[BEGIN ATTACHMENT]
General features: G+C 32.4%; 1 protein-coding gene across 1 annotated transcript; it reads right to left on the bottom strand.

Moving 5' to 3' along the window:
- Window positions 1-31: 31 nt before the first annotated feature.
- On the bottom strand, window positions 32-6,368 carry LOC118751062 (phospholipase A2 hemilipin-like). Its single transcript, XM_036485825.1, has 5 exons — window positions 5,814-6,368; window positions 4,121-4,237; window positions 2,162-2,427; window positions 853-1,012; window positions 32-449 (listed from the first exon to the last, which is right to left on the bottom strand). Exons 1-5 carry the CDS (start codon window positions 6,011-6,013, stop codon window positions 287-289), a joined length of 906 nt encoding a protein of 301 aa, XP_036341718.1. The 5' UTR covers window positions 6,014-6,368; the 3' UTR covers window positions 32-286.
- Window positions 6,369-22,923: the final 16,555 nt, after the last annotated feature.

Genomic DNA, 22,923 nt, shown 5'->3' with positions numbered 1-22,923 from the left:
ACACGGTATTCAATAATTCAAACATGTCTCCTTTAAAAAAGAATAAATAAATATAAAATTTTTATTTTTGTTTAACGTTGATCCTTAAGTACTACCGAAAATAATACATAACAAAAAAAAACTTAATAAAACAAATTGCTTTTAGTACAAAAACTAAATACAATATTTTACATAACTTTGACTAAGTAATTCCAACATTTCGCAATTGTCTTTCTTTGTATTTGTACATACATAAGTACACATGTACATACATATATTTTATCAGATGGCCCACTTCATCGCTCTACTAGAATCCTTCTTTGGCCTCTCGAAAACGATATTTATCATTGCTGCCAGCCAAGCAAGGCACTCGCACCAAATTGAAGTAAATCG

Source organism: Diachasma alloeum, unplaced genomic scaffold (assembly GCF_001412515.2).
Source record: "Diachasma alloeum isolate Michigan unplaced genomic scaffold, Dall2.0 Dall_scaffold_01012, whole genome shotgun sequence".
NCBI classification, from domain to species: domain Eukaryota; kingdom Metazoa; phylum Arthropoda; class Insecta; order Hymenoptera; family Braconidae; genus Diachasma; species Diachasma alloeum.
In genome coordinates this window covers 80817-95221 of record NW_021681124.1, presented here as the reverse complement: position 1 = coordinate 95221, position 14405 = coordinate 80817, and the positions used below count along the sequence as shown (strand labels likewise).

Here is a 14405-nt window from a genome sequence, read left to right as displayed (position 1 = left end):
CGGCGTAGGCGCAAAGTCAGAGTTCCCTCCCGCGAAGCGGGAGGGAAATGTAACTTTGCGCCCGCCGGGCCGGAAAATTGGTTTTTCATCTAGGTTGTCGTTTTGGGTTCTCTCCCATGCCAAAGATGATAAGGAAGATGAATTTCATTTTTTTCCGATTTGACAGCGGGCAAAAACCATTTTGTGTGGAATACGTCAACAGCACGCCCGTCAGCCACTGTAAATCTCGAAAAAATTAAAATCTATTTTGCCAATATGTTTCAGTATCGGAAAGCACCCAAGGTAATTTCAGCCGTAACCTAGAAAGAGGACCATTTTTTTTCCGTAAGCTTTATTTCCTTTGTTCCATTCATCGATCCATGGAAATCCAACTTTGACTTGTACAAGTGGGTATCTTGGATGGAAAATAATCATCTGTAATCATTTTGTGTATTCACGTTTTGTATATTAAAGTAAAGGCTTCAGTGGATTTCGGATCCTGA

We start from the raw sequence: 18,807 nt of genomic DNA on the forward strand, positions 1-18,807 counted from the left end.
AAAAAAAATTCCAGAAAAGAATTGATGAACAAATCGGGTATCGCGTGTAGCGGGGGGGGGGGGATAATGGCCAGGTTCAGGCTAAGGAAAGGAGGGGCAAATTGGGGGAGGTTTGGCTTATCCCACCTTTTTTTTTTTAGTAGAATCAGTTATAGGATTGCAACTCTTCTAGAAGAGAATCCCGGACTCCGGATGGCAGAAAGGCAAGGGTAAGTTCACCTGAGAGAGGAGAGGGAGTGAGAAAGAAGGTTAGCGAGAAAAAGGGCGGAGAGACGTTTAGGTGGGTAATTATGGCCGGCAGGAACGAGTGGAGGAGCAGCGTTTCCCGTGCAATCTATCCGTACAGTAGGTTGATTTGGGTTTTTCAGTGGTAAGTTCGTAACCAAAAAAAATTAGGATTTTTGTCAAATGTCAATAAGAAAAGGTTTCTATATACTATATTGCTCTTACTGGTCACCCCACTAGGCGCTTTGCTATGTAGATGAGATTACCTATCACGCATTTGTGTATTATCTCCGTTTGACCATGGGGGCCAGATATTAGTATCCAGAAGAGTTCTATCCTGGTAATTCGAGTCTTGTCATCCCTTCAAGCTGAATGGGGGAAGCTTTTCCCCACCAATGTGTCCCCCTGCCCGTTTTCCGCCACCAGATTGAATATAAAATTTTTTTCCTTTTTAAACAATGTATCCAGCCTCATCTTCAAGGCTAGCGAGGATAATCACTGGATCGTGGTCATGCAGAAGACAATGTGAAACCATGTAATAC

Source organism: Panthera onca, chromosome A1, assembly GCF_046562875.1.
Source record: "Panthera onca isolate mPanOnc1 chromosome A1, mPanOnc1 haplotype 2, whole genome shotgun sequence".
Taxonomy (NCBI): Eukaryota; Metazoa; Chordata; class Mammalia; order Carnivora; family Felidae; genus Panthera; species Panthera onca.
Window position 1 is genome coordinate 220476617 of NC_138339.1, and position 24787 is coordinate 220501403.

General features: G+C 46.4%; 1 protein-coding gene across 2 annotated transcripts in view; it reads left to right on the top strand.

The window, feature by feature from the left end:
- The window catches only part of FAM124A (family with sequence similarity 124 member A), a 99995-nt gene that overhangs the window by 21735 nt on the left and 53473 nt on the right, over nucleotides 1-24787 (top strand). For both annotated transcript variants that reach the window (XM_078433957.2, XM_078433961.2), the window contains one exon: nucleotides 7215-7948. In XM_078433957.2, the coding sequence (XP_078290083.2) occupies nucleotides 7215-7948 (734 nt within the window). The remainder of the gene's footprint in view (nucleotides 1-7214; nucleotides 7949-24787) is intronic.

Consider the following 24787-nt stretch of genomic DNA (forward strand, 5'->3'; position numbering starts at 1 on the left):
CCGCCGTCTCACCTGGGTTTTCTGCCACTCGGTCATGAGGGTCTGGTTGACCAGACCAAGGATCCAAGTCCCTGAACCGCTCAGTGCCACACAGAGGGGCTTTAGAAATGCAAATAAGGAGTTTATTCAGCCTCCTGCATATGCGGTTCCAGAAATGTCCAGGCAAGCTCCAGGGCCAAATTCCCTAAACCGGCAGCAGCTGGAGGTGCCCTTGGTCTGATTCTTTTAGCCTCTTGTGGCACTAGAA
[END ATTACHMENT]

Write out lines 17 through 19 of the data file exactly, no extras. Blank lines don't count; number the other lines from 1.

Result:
Source record: "Panthera onca isolate mPanOnc1 chromosome A1, mPanOnc1 haplotype 2, whole genome shotgun sequence".
Taxonomy (NCBI): Eukaryota; Metazoa; Chordata; class Mammalia; order Carnivora; family Felidae; genus Panthera; species Panthera onca.
Window position 1 is genome coordinate 220476617 of NC_138339.1, and position 24787 is coordinate 220501403.